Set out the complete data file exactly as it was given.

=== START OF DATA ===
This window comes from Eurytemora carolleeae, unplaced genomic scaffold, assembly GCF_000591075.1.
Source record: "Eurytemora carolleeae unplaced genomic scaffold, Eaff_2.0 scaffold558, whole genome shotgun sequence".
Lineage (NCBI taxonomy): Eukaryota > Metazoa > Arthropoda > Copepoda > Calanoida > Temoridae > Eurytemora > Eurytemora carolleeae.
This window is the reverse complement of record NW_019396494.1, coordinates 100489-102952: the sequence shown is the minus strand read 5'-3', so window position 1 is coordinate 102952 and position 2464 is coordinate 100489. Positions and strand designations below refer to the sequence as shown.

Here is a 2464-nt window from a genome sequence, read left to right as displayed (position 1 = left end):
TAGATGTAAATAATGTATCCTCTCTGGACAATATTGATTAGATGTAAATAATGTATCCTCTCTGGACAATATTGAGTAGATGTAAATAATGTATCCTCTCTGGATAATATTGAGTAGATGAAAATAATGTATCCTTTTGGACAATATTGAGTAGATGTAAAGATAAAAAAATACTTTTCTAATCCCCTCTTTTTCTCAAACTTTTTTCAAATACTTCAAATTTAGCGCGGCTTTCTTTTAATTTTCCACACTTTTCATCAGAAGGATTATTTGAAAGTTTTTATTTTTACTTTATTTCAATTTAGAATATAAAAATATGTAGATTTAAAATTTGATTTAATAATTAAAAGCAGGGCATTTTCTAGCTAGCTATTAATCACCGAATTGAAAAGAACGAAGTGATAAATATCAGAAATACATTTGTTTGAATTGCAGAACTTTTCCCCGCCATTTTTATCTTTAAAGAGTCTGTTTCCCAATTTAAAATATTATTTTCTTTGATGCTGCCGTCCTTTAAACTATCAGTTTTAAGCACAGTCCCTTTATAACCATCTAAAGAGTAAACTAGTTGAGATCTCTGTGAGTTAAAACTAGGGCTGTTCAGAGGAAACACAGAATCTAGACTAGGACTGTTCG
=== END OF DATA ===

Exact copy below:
This window comes from Eurytemora carolleeae, unplaced genomic scaffold, assembly GCF_000591075.1.
Source record: "Eurytemora carolleeae unplaced genomic scaffold, Eaff_2.0 scaffold558, whole genome shotgun sequence".
Lineage (NCBI taxonomy): Eukaryota > Metazoa > Arthropoda > Copepoda > Calanoida > Temoridae > Eurytemora > Eurytemora carolleeae.
This window is the reverse complement of record NW_019396494.1, coordinates 100489-102952: the sequence shown is the minus strand read 5'-3', so window position 1 is coordinate 102952 and position 2464 is coordinate 100489. Positions and strand designations below refer to the sequence as shown.

Here is a 2464-nt window from a genome sequence, read left to right as displayed (position 1 = left end):
TAGATGTAAATAATGTATCCTCTCTGGACAATATTGATTAGATGTAAATAATGTATCCTCTCTGGACAATATTGAGTAGATGTAAATAATGTATCCTCTCTGGATAATATTGAGTAGATGAAAATAATGTATCCTTTTGGACAATATTGAGTAGATGTAAAGATAAAAAAATACTTTTCTAATCCCCTCTTTTTCTCAAACTTTTTTCAAATACTTCAAATTTAGCGCGGCTTTCTTTTAATTTTCCACACTTTTCATCAGAAGGATTATTTGAAAGTTTTTATTTTTACTTTATTTCAATTTAGAATATAAAAATATGTAGATTTAAAATTTGATTTAATAATTAAAAGCAGGGCATTTTCTAGCTAGCTATTAATCACCGAATTGAAAAGAACGAAGTGATAAATATCAGAAATACATTTGTTTGAATTGCAGAACTTTTCCCCGCCATTTTTATCTTTAAAGAGTCTGTTTCCCAATTTAAAATATTATTTTCTTTGATGCTGCCGTCCTTTAAACTATCAGTTTTAAGCACAGTCCCTTTATAACCATCTAAAGAGTAAACTAGTTGAGATCTCTGTGAGTTAAAACTAGGGCTGTTCAGAGGAAACACAGAATCTAGACTAGGACTGTTCG